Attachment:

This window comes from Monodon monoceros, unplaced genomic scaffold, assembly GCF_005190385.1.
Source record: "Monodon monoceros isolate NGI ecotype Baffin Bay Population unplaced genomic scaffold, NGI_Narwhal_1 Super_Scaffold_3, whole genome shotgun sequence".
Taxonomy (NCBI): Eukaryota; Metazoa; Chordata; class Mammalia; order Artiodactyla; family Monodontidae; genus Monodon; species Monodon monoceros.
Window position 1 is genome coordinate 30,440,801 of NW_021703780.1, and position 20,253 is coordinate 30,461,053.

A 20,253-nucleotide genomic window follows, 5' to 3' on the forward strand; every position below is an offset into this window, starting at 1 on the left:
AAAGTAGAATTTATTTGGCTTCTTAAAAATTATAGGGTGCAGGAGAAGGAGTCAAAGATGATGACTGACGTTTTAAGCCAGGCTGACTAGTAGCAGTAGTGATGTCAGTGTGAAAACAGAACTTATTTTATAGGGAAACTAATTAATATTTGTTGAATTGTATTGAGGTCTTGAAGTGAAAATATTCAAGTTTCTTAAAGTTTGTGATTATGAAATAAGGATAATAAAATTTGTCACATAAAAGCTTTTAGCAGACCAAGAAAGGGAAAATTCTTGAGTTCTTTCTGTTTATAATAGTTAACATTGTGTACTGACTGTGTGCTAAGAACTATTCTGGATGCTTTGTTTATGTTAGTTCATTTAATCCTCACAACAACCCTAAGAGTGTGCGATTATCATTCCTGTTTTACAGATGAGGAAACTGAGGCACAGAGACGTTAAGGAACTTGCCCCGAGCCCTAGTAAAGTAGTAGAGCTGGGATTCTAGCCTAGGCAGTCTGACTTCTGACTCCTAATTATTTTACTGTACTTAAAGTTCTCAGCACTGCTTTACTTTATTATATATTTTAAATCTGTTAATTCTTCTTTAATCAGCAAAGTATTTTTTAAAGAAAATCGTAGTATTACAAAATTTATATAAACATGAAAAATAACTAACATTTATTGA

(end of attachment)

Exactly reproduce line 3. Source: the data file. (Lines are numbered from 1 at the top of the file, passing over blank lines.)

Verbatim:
Taxonomy (NCBI): Eukaryota; Metazoa; Chordata; class Mammalia; order Artiodactyla; family Monodontidae; genus Monodon; species Monodon monoceros.